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McGeeney: fixtures controversy cannot be solved by CPA

By Declan Bogue

Armagh manager Kieran McGeeney has questioned the level of impact the Club Players Association can have on the ongoing fixtures controversy, adding that county managers will be blamed for "killing clubs" anyway.

Asked about the CPA's request for a think-tank on fixtures, McGeeney outlined the difficulties in giving all stakeholders a say.

"I don't think it is possible. You can't look after everybody the way they want to be looked after, something is going to have to give - that is the long and the short of it," he stated.

"You can dress it down, pull the county back but then it is not going to get the coverage that other sports do," Armagh's 2002 All-Ireland winning captain said.

He warned of the knock-on effect of a condensed inter-county season.

"If that happens, will rugby become bigger, will soccer become bigger and whether that is true or not it is a very real possibility. The GAA could go on a downward slope. We all know what shop windows do," he said.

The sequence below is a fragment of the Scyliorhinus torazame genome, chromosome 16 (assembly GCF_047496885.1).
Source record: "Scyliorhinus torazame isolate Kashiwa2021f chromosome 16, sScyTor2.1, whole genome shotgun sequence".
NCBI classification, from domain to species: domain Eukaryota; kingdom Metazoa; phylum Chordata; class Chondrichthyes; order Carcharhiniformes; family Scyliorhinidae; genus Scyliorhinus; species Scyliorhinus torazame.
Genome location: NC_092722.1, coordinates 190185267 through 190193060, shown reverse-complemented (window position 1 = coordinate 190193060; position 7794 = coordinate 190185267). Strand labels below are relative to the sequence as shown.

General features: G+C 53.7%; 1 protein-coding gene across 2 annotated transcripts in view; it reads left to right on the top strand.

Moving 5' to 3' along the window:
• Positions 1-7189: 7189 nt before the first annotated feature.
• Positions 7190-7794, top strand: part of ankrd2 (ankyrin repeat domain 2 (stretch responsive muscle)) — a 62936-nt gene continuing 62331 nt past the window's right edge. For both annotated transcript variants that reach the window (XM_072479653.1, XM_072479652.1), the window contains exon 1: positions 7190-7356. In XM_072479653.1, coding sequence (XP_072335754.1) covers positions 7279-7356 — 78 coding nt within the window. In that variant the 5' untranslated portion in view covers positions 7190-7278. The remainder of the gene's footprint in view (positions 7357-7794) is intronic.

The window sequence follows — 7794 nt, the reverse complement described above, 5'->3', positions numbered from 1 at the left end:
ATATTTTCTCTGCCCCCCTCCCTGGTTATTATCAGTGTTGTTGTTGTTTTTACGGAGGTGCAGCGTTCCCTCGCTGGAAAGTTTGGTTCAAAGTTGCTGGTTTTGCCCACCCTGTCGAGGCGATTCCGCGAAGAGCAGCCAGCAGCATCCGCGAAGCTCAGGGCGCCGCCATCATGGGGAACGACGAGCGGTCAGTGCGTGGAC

Ultimately, McGeeney feels that although well-intentioned, the CPA will run into problems that have become institutionalised.

"Everybody knows something has to be done about the fixtures, but I've got a funny feeling everybody knows that there's not going to be really anything done about them," he commented.

"It'll probably toddle on and come back to the same thing - that county managers are killing clubs.

"At county, you could play twice as many league games and more Championship games and still be finished in six months, it would cover a lot of bases.

"They say there's too many training sessions to games - that's because the games are so spaced out. You've three different teams playing in competitions between colleges, schools, U21s and clubs."

McGeeney injected some realism into the debate when he brought finance into the equation.

"At the end of the day the Championship is what pays for everything else. Whether people like it or not, even though it's a volunteer organisation, it needs money to exist and the Championship provides that.

"And the Championship needs to be good, even for a shop window for your kids."

Meanwhile, Antrim hurlers are short-handed for their Allianz Hurling League Division 2A opener against London on February 12 with the news that Christy McNaughton is all but ruled out of the campaign with a broken bone in his foot.

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